How Big Can an Ant Colony Get?

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Looking at an ant colony we see thousands of ants crawling around, piling up sand and soil, collecting and carrying food around, building tunnels, and communicating with each other. Most of the ants we see are female worker ants. But there are also winged male drones flying around, soldiers and door guards protecting the colony from predators and from other ant colonies, and of course queen ants. Ant colonies are very different in their sizes. A wood ant colony can be home to up to 5 million ants whereas ants of the Temnothorax species usually have colonies of 50-300 workers.

As a whole an average ant colony is home to 100.000 to 500.000 ants, depending on the age, species, and environment. Colonies in captivity tend to be smaller. In nature so-called supercolonies with billions of ants can also be found although they are rare. 

What Limits the Size of an Ant Colony?

Ant colonies exist in many different sizes. They can literally come in any size and shape. The majority starts with a single inseminated queen ant. Her life task is to lay eggs and thereby ensure the survival of the colony

Some ant keepers are afraid that their colonies will grow to a size where they can´t handle or care for them properly anymore. But don´t worry, there are things that you can do when your colony gets too big.

You can read more about that in my article about what to do when an ant colony gets too big.

Normally, ant colonies do not grow forever. There are several limitations to the size of an ant nest and colony depending on various factors.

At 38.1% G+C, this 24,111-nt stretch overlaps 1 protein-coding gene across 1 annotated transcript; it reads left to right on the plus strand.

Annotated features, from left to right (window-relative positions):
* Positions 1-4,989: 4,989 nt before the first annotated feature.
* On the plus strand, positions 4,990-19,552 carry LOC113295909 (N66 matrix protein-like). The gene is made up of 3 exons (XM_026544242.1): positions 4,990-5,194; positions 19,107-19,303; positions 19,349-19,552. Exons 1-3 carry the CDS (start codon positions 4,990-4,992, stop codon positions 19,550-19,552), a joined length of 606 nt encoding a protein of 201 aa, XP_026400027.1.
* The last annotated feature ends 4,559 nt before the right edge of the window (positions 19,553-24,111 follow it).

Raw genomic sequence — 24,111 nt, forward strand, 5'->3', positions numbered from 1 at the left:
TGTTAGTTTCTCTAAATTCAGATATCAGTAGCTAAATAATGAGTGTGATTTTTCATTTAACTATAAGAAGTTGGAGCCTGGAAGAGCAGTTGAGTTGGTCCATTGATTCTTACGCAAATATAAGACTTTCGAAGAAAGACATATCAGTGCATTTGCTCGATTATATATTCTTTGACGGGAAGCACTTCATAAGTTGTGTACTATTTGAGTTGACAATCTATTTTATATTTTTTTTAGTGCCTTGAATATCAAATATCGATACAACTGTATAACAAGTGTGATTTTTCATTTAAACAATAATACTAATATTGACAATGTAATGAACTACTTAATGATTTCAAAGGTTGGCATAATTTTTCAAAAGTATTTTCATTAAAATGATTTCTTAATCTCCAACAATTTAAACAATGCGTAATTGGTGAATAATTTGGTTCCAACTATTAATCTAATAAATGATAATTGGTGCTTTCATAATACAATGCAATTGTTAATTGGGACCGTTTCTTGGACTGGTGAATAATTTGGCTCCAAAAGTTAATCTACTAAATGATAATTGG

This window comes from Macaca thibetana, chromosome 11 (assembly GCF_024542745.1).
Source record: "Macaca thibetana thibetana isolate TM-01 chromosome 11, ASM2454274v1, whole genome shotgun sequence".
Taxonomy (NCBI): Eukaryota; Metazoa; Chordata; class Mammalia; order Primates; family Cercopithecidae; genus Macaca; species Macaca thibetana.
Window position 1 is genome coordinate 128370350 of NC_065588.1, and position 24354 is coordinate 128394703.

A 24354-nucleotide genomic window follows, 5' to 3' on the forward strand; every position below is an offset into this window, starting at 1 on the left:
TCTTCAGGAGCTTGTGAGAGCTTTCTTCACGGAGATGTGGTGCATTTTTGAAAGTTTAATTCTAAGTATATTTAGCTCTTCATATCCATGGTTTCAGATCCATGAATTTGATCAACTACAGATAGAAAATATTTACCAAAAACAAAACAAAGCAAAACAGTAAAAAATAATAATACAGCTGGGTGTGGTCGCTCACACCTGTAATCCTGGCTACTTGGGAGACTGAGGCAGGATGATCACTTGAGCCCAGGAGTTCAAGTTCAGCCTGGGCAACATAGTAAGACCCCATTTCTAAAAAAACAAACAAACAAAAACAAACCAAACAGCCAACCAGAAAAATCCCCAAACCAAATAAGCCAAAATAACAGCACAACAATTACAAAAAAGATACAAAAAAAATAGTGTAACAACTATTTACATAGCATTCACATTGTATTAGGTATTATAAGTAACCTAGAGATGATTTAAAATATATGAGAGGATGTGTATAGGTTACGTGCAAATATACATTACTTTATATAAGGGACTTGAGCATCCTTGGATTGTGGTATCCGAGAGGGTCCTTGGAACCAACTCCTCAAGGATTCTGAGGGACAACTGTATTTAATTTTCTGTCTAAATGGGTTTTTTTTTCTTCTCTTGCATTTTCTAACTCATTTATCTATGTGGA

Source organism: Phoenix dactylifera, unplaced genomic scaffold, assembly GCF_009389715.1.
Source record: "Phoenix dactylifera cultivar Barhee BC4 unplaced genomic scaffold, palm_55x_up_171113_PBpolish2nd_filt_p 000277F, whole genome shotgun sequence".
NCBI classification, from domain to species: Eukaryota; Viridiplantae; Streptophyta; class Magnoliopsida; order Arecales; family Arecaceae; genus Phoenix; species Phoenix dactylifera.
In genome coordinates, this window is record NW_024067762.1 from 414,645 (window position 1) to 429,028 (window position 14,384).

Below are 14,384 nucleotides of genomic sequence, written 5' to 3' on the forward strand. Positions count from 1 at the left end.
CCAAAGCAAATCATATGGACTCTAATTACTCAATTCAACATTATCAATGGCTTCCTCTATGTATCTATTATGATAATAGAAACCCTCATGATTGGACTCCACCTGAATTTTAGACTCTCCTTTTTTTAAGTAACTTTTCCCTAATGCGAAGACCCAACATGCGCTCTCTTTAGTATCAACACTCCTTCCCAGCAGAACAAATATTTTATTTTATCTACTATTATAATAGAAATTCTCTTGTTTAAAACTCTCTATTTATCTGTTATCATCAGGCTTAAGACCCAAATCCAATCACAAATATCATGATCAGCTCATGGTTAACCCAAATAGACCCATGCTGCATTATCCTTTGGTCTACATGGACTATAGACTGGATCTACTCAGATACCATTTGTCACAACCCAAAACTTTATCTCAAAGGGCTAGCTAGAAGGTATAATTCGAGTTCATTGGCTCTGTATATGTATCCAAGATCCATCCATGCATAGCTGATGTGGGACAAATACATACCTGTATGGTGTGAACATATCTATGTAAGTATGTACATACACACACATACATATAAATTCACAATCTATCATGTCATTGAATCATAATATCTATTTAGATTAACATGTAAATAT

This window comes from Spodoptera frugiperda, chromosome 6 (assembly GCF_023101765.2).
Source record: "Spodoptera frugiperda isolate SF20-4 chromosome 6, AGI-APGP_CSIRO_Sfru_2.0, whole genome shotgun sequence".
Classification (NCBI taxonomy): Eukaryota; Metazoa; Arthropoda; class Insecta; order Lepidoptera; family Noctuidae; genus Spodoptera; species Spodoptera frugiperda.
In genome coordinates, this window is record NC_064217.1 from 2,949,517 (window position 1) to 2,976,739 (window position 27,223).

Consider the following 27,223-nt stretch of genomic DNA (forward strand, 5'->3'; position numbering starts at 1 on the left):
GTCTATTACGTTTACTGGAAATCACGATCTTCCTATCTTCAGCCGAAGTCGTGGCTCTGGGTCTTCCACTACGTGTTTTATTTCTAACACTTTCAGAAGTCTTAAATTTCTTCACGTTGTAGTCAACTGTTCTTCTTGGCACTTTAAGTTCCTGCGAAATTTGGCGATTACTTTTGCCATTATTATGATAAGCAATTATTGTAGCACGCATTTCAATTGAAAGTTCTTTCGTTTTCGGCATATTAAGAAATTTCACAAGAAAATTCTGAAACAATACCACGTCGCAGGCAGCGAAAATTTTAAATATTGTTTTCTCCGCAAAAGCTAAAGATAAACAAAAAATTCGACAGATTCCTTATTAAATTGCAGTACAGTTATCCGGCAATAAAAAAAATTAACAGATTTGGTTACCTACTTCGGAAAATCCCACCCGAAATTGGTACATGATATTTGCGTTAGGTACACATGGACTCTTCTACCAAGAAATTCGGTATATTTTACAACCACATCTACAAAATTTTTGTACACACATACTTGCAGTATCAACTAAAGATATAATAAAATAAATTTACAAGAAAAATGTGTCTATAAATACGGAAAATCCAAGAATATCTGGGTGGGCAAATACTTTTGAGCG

Of course, the obstacles to endless growth can differ for ant colonies in captivity, but some are the same.

As a whole, the size of an ant colony can be limited by their species, the queen, predators, the size of the territory, the nesting space, the environment, and us humans. 

There are also other factors, but these are the most important ones. 


Different ant species end up with different colony sizes. There is no correlation between the size of an ant and its colony size. The sizes can range from just a few workers to millions of workers.

There are examples of rather big ants such as the Dinoponera australis living in tiny colonies of around 14 to 30 worker ants. They can be found in central South America.

Carebara diversa is a species of ants that grows very quickly in colony size. This species usually has several queens in her colony and they often have colony sizes of 250.000 ants and more. 

Despite this, the Carebara diversa is a popular ant for experienced ant keepers, because the growth is so quick and there is always a lot going on in the nest.